Larval abundance surveys can provide an accurate method for characterizing the active spawning season because such surveys directly monitor the appearance of reproductive products within the water column. Abundance of halibut eggs has been sampled in situ. From 1935–1946, Van Cleve and Seymour (MS 1953) conducted extensive winter-long (December–March) plankton surveys in British Columbia and demonstrated that release of eggs peaks in January and occurs at modest levels throughout December and February. However, their work was limited to a single site at the southernmost edge of the known spawning range, and was conducted more than 50 years ago. Thus, it is difficult to know how applicable their results are to today’s concerns regarding appropriate fishery-opening dates coastwide. Variability of weeks to months in the timing of peak spawn has been demonstrated for commercial roundfish (Slotte et al., 2000; Wieland et al., 2000) and flatfish (Harding et al., 1978; Lange and Greve, 1997) in the north Atlantic. Factors affecting spawn timing may include temperature (Lange and Greve, 1997; Wieland et al., 2000), fish size (Slotte et al., 2000), and age-composition of the spawning stock (Wieland et al., 2000). Variability may be environmentally driven or related to exploitation history, varying geographically and along depth gradients, and either relatively stochastic or temporally trended. For halibut, archival tagging data allow us to better quantify seasonal onshore-offshore movements and define the period when putative spawners are distributed on deepwater grounds. But we still do not know how long it takes individuals arriving on the grounds to form spawning aggregations and undertake potential pre-spawn courtship behavior, and therefore when active release and fertilization of eggs begins, nor do we have any understanding of regional or temporal variability in spawn-timing.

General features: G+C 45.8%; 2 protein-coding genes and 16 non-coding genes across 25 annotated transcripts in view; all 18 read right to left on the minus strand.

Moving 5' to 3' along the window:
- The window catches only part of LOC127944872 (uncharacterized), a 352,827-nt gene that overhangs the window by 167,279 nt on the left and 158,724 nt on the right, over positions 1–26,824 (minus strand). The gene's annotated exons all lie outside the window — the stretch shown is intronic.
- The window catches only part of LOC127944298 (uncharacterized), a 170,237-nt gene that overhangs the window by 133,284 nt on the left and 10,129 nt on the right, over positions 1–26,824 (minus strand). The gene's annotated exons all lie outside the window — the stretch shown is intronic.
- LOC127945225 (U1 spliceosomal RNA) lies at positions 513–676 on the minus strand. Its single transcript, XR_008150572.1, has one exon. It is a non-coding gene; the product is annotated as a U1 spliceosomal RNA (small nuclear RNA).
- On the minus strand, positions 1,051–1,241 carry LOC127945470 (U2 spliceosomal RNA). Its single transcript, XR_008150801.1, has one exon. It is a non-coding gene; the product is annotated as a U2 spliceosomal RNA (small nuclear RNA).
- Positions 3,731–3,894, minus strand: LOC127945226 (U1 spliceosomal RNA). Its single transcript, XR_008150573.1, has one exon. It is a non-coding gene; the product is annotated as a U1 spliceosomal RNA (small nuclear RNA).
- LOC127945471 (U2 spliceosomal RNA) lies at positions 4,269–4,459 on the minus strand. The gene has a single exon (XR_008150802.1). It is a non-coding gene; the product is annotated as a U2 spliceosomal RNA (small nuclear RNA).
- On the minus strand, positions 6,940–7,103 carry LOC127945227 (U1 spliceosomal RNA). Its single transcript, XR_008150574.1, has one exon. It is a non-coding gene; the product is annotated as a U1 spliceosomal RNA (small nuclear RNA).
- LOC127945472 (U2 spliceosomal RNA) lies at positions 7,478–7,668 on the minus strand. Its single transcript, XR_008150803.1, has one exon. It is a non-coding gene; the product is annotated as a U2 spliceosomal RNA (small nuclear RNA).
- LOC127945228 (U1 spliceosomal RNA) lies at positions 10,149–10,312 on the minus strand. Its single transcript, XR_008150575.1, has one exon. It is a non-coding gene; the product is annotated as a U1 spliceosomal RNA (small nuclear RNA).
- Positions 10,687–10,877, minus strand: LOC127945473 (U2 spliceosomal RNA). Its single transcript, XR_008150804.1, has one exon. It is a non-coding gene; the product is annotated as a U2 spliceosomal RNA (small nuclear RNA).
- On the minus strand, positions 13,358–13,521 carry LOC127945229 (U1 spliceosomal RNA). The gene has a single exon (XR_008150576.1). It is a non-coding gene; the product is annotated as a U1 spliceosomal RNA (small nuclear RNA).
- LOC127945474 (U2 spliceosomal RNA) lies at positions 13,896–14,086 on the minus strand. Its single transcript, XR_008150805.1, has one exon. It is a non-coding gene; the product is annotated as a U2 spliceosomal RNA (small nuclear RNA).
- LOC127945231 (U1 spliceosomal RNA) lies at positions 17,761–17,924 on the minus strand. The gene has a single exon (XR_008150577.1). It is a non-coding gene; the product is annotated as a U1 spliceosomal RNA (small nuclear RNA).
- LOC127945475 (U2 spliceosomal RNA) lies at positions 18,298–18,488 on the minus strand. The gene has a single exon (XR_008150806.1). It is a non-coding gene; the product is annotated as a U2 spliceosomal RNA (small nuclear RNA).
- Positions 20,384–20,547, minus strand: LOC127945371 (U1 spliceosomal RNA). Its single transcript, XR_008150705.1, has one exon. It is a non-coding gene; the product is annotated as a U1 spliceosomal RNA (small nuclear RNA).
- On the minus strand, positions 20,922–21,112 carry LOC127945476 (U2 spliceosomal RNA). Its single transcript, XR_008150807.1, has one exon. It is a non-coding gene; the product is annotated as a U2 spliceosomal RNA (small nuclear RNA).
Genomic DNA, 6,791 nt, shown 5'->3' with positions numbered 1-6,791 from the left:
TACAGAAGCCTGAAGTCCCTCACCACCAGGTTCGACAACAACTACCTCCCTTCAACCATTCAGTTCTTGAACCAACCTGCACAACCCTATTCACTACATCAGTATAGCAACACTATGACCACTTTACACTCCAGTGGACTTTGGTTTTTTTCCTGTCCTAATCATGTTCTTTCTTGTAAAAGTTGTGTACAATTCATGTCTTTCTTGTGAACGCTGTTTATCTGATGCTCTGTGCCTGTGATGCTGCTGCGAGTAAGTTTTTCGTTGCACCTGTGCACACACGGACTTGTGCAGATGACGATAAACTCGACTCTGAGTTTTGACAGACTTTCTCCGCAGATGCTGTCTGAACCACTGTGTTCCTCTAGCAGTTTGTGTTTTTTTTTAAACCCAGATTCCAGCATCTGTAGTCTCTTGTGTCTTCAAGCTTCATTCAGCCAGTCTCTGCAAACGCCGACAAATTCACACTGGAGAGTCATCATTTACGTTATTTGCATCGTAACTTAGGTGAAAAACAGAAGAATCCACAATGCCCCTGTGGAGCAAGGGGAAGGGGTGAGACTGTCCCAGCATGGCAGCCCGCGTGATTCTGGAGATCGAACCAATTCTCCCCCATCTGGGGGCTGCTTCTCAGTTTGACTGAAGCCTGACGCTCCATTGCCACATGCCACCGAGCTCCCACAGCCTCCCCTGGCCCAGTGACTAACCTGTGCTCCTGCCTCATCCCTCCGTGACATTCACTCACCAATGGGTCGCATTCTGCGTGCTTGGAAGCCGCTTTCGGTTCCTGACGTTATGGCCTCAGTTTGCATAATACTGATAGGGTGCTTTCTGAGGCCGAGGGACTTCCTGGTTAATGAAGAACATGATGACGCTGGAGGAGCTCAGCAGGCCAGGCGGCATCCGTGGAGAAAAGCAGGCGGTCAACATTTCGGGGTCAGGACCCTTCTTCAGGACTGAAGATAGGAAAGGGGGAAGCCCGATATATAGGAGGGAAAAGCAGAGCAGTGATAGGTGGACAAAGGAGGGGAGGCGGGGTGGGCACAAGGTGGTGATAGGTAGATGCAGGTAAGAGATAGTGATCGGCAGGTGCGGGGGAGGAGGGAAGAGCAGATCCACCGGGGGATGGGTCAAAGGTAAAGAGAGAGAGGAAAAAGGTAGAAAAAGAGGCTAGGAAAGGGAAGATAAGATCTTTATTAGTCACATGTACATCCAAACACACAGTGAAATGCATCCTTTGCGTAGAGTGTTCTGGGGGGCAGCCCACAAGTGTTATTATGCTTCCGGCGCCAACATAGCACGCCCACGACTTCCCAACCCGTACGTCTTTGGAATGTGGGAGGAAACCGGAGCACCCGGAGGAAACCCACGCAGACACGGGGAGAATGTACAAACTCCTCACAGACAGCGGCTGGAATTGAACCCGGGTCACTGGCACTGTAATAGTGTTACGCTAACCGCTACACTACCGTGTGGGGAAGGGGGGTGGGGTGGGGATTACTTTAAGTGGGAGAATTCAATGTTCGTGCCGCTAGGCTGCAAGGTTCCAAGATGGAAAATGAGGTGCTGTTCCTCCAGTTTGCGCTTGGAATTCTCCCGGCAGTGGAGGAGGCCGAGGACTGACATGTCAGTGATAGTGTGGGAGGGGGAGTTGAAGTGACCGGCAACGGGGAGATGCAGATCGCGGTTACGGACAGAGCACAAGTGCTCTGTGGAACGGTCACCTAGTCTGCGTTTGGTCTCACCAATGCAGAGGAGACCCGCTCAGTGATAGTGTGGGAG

In addition to providing guidance for crafting appropriate season-opening dates, a better knowledge of spawning dynamics might also be useful for refining harvest policy. Halibut is presently managed via catch limits and exploitation rates that are scaled to regional biomass (Clark and Hare, 2006). The management plan calls for cessation of harvest if the stock declines to the historically-observed minimum spawning biomass (Clark and Hare, MS 2006), which is estimated by applying age-at-maturity data from annual surveys to abundance estimated via the numerical stock assessment. It is believed that halibut spawn annually upon reaching maturity (Leaman et al., MS 2002), but two lines of evidence provide reason to question this assumption.
Age-at-maturity is monitored through the IPHC’s setline survey program. A total of 1 233 survey stations are fished annually, fish ages are determined from otoliths, and maturity stages are assigned on the basis of external macroscopic gonad examination. Maturity ogives (Fig. 1) indicate that size-at-50%-maturity for the female population is presently around 90 cm fork-length (fl), with 100%-maturity at ~140 cm fl. However, much larger females are regularly encountered that are deemed to be immature on the basis of gonad examination. During the 2007 survey, the largest “immature” female measured 184 cm, and an individual measuring 199 cm was assigned immature status in 2004. These observations have led to speculation that external gonad examination might be inadequate for assigning maturity for fish that are in a resting state between spawning periods, especially if some of those individuals would have failed to spawn (i.e., skipped spawning) the subsequent winter.